HARRISBURG - At Gov. Wolf's inaugural last month, new House Majority Leader Dave Reed was among those seated in the A-list section outside the Capitol. After the ceremony, a state official turned to Reed, looking for a program. Reed told him he did not know where there was an extra one. The official, whom Reed declined to name, responded by saying, "If you want your boss, the governor, to be successful, you'd better know where the programs are. " Without missing a beat, Reed replied, "My apologies, sir. " It happens that way for Reed - a lot. At 36, he more closely resembles the star athlete who just got named president of his college fraternity than a six-term lawmaker just elected leader of the Republican House majority in the nation's sixth most populous state.
NEWS
January 14, 2015
THE NEW state House majority leader, one of the most powerful posts in Harrisburg, isn't exactly a carbon copy of leaders in Pennsylvania. In fact, Dave Reed, of rural Indiana County, "Christmas Tree Capital of the World," seems an odd fit for leadership in a legislature known for sameness. He was sworn in last week. He's far from the same ol', same ol'. He's in the party of old men but, at 36, is the youngest GOP legislative leader in the state's modern history. He started life in a trailer park, but holds an Ivy League master's degree from Penn's Fels Institute of Government.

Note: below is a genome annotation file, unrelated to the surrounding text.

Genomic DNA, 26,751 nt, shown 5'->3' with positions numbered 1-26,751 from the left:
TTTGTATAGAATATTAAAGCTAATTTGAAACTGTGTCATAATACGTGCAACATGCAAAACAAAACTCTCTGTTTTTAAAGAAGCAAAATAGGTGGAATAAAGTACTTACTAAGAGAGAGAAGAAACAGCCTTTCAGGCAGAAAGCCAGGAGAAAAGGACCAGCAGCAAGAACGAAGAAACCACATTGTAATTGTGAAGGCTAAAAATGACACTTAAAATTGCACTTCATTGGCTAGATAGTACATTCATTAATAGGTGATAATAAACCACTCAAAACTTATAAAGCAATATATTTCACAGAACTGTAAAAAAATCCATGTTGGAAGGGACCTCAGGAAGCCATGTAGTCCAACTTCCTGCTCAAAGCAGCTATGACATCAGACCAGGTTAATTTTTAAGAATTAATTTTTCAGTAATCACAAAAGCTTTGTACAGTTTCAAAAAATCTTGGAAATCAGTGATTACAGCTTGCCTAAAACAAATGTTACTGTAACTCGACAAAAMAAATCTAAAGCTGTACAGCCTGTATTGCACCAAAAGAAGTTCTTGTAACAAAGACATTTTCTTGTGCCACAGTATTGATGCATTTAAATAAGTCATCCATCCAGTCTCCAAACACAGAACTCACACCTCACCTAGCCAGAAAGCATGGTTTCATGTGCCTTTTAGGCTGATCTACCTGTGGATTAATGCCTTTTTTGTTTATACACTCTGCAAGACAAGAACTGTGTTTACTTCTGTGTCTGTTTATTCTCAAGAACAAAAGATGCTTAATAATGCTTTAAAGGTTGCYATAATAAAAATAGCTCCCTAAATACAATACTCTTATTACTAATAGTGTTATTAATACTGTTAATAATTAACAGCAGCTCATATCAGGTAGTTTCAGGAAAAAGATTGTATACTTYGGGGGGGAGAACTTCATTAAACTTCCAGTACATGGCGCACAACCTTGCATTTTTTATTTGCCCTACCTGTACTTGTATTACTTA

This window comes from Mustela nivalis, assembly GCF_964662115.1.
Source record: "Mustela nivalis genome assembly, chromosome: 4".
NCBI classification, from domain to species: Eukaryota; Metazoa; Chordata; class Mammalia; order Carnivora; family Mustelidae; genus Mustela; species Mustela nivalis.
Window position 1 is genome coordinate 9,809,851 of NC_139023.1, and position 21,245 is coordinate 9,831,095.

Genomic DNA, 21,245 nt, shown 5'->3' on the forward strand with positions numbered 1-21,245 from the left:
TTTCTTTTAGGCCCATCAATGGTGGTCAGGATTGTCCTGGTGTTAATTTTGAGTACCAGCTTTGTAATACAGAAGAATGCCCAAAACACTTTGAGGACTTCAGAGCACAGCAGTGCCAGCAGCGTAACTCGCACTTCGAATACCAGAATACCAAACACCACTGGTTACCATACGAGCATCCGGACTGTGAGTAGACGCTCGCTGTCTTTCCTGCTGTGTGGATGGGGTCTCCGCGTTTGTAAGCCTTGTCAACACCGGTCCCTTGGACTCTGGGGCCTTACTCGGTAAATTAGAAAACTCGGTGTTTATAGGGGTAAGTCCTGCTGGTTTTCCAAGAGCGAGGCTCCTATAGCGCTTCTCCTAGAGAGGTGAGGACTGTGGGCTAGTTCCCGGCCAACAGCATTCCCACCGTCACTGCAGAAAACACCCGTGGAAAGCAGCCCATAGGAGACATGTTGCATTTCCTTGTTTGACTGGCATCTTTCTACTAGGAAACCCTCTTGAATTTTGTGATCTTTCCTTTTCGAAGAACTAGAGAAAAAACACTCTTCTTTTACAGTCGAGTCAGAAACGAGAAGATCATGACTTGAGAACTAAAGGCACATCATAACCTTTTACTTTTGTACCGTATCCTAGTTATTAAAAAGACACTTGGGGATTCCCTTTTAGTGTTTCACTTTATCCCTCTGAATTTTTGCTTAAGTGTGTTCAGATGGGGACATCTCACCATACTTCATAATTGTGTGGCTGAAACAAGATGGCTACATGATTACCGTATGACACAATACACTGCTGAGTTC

SPORTS
January 8, 2015 | By Sam Carchidi, Inquirer Staff Writer
After being away from the Wells Fargo Center for 19 days, the Flyers returned home Tuesday night and ended their five-game losing streak in dramatic fashion. Wayne Simmonds scored the game-winner in the fifth round of the shootout as the Flyers outlasted Ottawa, 2-1, at the Wells Fargo Center. Goalie Steve Mason was brilliant in the shootout (four stops on five shots) and the 65 minutes as the Flyers snapped a 10-game, two-year losing streak in shootouts. They had been 0-5 in shootouts this season, and are now 28-56 since the breakaway competition started in 2005-06.
SPORTS
January 7, 2015 | BY FRANK SERAVALLI, Daily News Staff Writer seravaf@phillynews.com